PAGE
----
The structure of Team Domenica is also cause for alarm. I can find no mention of Domenica herself being involved in this organisation at all, which is very weird for an organisation set up, ostensibly, for her benefit. The complete exclusion of LDdx (‘Learning Disability’ is a contentious term, so I use ‘LDdx’ as shorthand for ‘people diagnosed with a learning disability’) people from this discussion will be a recurring theme later but, for now, note that Monckton has used her daughter’s name, image and disability to forward her own disgusting agenda. Monckton is exploiting her daughter for her own political and, quite possibly, financial gains.

Second, there’s how much the minimum wage is being — likely deliberately — misrepresented to make it easier to undermine. For the uninitiated, the UK mininum wage is, for over 25s and as of 06/03/16, £7.20 per hour. In her Spectator piece, Monckton justifies this undermining of a most basic protection thusly:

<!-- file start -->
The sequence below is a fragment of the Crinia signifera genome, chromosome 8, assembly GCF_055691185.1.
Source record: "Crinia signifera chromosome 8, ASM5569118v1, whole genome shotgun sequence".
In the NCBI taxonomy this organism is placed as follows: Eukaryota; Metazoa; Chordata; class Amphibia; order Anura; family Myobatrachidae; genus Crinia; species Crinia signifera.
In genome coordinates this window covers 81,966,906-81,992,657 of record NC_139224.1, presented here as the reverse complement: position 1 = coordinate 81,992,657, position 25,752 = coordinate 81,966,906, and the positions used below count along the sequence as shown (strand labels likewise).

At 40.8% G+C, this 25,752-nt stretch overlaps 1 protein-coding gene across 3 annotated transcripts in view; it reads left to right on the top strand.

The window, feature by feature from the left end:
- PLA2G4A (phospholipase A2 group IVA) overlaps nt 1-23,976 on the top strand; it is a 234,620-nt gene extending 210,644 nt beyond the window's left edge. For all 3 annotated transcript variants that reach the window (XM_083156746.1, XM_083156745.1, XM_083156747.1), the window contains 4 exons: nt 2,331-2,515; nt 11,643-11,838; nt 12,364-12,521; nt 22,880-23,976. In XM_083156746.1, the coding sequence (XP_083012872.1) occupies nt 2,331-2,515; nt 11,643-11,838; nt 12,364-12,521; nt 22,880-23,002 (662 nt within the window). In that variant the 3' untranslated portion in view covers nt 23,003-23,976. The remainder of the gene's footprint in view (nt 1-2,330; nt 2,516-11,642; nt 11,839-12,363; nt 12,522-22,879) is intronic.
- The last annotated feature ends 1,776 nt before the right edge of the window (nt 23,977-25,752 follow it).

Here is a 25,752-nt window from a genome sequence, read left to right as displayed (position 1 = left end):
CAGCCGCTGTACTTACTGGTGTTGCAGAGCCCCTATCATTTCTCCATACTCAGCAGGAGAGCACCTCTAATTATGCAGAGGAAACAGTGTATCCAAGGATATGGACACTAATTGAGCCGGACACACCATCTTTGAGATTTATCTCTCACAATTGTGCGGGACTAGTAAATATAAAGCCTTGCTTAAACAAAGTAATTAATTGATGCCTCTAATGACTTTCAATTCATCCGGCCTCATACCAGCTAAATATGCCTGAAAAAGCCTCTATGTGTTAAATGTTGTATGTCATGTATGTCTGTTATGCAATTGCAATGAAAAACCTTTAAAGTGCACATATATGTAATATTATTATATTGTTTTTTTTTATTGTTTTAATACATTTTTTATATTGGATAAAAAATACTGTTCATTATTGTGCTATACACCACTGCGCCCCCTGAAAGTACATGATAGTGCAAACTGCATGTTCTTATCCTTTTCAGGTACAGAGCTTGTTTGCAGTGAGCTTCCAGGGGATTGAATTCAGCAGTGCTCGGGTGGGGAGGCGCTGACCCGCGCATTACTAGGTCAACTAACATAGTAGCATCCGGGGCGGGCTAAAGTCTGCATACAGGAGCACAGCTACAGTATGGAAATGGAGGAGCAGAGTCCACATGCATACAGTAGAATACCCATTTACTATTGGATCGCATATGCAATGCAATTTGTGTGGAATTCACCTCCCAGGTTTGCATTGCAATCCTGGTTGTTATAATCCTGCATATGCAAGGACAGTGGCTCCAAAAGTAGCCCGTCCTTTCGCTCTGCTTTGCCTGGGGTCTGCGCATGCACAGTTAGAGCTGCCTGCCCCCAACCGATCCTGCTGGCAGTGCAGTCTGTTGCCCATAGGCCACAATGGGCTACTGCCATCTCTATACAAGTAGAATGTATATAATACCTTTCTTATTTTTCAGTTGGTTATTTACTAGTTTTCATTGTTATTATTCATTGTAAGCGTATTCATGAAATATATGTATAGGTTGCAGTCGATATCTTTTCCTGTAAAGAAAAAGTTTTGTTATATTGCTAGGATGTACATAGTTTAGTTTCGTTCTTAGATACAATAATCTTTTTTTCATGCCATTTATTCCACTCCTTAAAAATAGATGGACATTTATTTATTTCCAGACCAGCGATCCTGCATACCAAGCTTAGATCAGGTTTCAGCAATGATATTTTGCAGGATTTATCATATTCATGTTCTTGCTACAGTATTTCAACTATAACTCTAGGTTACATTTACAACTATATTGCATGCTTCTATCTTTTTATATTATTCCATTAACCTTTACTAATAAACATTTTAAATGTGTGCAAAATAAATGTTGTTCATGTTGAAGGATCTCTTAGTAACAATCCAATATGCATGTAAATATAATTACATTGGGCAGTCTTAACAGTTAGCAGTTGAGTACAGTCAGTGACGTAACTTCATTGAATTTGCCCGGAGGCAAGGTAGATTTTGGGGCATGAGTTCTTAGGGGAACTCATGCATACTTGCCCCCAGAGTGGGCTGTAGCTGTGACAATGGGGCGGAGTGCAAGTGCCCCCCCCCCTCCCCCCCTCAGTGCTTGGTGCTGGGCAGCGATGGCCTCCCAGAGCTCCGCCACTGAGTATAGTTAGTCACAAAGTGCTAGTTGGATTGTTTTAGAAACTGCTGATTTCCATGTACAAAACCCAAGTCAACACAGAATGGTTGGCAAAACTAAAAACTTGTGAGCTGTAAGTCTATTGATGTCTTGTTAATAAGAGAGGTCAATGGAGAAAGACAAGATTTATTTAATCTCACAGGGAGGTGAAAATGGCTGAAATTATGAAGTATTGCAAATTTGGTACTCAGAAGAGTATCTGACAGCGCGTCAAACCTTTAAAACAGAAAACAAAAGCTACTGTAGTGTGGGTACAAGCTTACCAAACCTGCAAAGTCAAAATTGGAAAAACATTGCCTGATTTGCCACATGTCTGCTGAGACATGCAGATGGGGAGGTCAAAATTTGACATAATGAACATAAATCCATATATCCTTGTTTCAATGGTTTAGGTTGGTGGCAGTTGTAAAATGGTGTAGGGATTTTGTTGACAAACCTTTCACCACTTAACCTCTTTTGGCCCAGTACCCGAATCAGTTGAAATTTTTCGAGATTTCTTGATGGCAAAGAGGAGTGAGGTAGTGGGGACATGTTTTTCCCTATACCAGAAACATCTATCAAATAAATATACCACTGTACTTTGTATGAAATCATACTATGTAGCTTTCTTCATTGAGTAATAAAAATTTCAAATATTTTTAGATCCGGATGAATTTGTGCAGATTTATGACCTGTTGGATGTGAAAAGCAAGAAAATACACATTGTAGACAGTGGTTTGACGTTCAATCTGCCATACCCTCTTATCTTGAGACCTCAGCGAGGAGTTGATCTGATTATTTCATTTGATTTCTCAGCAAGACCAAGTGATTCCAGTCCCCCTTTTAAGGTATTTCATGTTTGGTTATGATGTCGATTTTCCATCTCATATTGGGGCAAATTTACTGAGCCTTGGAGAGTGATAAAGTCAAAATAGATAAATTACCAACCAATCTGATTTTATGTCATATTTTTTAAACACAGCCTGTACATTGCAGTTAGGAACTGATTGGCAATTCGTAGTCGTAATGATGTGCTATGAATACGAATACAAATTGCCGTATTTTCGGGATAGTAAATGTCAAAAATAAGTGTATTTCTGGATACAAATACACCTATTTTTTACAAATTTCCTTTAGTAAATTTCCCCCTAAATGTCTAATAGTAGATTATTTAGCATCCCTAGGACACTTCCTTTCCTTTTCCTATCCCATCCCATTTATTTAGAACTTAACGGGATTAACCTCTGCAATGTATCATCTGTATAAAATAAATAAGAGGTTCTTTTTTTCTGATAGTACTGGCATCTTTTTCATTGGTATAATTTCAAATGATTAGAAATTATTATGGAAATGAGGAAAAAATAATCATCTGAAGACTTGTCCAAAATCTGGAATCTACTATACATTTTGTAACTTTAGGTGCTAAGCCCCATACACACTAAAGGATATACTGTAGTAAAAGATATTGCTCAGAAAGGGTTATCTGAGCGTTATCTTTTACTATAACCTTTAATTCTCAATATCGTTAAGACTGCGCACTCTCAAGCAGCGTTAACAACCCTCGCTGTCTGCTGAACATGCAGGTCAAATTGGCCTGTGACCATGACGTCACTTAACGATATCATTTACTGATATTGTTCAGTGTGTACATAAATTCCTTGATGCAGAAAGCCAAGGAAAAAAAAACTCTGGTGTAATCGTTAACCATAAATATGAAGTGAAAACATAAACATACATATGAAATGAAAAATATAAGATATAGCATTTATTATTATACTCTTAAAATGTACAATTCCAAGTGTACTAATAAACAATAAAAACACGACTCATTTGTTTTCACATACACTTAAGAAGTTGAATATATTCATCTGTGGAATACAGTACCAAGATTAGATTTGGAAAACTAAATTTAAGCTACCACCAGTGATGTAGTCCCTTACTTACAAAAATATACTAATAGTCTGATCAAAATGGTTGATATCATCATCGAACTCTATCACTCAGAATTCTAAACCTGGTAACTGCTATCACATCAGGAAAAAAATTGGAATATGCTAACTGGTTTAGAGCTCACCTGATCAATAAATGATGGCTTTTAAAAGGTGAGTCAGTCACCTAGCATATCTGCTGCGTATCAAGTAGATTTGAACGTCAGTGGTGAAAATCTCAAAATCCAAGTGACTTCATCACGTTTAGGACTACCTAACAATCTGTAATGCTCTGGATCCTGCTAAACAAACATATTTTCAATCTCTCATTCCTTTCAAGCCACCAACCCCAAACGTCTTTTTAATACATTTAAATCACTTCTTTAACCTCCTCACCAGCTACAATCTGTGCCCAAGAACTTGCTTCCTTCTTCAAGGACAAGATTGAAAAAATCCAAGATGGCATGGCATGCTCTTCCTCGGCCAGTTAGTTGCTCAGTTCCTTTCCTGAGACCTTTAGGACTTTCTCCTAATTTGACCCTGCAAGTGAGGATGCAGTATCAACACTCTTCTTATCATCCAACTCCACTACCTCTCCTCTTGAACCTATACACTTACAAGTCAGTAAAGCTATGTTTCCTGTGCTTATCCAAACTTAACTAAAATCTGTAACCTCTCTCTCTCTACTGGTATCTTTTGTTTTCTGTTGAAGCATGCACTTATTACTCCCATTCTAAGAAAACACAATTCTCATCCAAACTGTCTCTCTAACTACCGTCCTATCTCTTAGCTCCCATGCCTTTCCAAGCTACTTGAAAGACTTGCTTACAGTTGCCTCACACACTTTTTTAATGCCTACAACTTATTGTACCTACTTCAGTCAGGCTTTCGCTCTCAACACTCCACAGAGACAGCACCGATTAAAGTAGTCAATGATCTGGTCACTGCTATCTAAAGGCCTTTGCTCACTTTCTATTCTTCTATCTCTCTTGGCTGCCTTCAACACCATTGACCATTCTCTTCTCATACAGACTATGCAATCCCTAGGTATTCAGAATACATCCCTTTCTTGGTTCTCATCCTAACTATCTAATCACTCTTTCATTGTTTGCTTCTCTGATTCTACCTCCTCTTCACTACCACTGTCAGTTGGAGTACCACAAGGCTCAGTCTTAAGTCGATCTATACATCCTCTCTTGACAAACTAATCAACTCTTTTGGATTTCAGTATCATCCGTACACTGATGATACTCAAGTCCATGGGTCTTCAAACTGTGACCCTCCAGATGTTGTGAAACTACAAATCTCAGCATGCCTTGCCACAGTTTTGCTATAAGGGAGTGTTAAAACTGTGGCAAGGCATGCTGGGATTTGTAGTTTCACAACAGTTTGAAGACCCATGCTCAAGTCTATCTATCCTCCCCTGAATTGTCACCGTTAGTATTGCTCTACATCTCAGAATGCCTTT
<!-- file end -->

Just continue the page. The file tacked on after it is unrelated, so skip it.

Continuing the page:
On the whole, employers are not charities, and it is difficult for them to employ people if their output amounts to a loss.

Note that the minimum wage is £7.20 per hour, not £7.20 per arbitrary unit of productivity. If you do an hour’s work, you get an hour’s pay. This has never been tied to productivity or profitability. What Monckton and her (universally able-bodied, obviously) supports are proposing would destroy the protection of minimum wage for everyone. This is nothing but an assault on worker’s rights using the disability rhetoric of “dignity” and “inclusion” as a prop.

Once the ‘minimum’ has been undercut and linked to productivity, wages will fall across the board. Non-disabled employees will be replaced with disabled employees who are ‘cheaper’, which will in turn force ablebodied people to work for less than minimum wage. Disabled people will then become unemployed again, because they have been undercut by the “more productive” able-bodied staff. Once you go under the minimum, it’s a race to the bottom.